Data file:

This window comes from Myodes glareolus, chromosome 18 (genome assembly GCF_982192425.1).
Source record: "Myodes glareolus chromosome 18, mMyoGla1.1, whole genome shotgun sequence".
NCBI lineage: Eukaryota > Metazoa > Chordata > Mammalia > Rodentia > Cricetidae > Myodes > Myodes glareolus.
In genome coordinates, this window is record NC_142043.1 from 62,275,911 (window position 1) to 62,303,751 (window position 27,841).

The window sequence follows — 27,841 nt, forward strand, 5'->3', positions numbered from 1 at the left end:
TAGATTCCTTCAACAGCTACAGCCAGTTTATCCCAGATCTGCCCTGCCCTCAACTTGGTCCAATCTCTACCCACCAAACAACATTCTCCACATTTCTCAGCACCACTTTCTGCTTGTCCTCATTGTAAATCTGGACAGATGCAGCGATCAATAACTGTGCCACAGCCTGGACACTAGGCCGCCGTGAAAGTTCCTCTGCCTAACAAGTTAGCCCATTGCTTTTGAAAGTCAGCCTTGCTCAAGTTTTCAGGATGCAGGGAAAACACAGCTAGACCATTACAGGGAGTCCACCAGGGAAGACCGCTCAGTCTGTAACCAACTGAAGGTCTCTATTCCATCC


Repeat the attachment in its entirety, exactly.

This window comes from Myodes glareolus, chromosome 18 (genome assembly GCF_982192425.1).
Source record: "Myodes glareolus chromosome 18, mMyoGla1.1, whole genome shotgun sequence".
NCBI lineage: Eukaryota > Metazoa > Chordata > Mammalia > Rodentia > Cricetidae > Myodes > Myodes glareolus.
In genome coordinates, this window is record NC_142043.1 from 62,275,911 (window position 1) to 62,303,751 (window position 27,841).

The window sequence follows — 27,841 nt, forward strand, 5'->3', positions numbered from 1 at the left end:
TAGATTCCTTCAACAGCTACAGCCAGTTTATCCCAGATCTGCCCTGCCCTCAACTTGGTCCAATCTCTACCCACCAAACAACATTCTCCACATTTCTCAGCACCACTTTCTGCTTGTCCTCATTGTAAATCTGGACAGATGCAGCGATCAATAACTGTGCCACAGCCTGGACACTAGGCCGCCGTGAAAGTTCCTCTGCCTAACAAGTTAGCCCATTGCTTTTGAAAGTCAGCCTTGCTCAAGTTTTCAGGATGCAGGGAAAACACAGCTAGACCATTACAGGGAGTCCACCAGGGAAGACCGCTCAGTCTGTAACCAACTGAAGGTCTCTATTCCATCC